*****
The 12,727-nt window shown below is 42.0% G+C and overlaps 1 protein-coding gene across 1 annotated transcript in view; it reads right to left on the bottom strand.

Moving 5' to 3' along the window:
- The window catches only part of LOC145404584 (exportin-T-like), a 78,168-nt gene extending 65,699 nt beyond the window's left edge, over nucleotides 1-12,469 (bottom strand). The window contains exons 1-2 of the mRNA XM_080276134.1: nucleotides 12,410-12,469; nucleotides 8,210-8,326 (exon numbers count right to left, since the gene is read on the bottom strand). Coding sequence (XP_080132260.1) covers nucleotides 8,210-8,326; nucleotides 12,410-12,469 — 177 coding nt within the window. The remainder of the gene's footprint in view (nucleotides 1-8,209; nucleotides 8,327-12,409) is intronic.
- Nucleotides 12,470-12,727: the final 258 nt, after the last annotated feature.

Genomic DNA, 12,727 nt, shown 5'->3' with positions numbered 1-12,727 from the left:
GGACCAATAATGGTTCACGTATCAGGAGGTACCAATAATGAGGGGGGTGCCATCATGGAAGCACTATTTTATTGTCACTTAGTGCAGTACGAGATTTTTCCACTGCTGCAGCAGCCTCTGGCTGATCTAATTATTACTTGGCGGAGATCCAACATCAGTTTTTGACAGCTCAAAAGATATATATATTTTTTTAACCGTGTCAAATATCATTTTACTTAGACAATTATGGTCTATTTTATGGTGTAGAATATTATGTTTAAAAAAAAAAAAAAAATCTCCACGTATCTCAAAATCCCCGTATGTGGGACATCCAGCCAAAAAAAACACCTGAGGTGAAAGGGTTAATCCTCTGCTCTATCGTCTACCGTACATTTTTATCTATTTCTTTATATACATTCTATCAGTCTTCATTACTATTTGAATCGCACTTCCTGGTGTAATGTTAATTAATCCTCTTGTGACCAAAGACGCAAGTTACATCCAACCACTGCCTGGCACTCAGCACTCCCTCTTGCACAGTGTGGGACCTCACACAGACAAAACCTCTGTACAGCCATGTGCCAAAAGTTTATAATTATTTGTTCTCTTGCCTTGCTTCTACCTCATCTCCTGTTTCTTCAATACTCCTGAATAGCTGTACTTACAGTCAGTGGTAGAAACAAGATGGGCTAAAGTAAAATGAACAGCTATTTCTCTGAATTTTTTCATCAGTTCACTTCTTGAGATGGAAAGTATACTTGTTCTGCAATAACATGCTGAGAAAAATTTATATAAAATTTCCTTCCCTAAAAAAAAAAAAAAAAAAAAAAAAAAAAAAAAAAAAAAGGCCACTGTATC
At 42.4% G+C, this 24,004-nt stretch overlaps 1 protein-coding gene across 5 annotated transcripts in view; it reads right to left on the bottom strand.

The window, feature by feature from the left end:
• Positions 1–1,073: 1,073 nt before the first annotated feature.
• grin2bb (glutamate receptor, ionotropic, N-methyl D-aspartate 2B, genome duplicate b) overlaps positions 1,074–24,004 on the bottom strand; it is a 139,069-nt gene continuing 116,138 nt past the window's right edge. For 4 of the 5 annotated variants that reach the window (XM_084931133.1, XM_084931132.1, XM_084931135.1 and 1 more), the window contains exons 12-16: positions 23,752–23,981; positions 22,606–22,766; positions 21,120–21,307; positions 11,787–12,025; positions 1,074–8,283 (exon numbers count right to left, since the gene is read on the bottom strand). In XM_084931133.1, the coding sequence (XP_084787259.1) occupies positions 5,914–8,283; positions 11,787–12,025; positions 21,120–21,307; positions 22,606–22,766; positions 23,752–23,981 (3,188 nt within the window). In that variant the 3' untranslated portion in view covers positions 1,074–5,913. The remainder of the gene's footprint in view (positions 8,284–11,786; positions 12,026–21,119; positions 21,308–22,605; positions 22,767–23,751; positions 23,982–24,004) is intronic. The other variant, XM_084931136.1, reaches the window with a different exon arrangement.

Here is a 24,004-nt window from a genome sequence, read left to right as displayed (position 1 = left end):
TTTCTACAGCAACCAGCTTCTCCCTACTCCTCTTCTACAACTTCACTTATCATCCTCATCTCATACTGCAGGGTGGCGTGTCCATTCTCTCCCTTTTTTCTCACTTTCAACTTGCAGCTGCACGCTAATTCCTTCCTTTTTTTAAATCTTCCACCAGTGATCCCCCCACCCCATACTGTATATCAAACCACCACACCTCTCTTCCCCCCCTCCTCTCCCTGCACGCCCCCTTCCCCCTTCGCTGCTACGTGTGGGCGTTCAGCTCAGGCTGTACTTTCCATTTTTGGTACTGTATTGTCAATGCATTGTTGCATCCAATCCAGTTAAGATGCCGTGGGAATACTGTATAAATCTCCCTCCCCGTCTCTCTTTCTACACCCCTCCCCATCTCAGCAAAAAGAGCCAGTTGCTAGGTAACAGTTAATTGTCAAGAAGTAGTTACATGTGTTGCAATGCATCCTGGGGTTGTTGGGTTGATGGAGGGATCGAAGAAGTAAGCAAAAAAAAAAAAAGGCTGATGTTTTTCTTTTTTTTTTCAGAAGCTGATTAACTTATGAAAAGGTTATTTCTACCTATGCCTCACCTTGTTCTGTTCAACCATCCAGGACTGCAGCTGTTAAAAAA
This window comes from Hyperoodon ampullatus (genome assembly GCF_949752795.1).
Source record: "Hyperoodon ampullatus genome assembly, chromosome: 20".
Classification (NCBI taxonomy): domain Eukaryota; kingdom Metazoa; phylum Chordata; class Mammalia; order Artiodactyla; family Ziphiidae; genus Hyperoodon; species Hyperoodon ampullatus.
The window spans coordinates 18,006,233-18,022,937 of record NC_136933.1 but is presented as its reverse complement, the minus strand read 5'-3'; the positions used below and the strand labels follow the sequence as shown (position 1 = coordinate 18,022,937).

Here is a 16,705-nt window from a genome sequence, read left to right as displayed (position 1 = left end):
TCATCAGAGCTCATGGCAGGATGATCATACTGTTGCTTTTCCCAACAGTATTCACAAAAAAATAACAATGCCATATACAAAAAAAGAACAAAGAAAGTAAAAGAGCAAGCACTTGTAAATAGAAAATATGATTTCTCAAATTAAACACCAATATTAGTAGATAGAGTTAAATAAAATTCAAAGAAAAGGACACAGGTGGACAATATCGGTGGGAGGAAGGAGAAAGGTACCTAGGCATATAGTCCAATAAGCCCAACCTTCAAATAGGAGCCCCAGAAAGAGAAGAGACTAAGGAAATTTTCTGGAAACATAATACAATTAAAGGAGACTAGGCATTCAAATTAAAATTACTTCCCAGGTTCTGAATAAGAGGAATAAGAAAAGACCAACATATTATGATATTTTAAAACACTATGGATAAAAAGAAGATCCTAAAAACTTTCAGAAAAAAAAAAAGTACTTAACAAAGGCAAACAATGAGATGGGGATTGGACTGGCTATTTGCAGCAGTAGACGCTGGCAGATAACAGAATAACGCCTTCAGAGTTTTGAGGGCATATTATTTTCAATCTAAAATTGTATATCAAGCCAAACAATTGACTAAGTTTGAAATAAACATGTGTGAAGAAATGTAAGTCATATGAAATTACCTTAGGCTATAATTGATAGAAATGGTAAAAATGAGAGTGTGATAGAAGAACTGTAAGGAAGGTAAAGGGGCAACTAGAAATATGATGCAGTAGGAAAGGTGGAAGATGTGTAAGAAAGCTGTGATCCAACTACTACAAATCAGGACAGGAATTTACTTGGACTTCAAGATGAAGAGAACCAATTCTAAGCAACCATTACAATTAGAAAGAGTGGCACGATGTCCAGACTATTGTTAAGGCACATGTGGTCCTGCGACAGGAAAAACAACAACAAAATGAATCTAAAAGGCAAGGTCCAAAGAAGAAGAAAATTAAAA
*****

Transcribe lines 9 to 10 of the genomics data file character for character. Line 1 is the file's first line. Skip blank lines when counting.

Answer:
• Positions 1–1,073: 1,073 nt before the first annotated feature.
• grin2bb (glutamate receptor, ionotropic, N-methyl D-aspartate 2B, genome duplicate b) overlaps positions 1,074–24,004 on the bottom strand; it is a 139,069-nt gene continuing 116,138 nt past the window's right edge. For 4 of the 5 annotated variants that reach the window (XM_084931133.1, XM_084931132.1, XM_084931135.1 and 1 more), the window contains exons 12-16: positions 23,752–23,981; positions 22,606–22,766; positions 21,120–21,307; positions 11,787–12,025; positions 1,074–8,283 (exon numbers count right to left, since the gene is read on the bottom strand). In XM_084931133.1, the coding sequence (XP_084787259.1) occupies positions 5,914–8,283; positions 11,787–12,025; positions 21,120–21,307; positions 22,606–22,766; positions 23,752–23,981 (3,188 nt within the window). In that variant the 3' untranslated portion in view covers positions 1,074–5,913. The remainder of the gene's footprint in view (positions 8,284–11,786; positions 12,026–21,119; positions 21,308–22,605; positions 22,767–23,751; positions 23,982–24,004) is intronic. The other variant, XM_084931136.1, reaches the window with a different exon arrangement.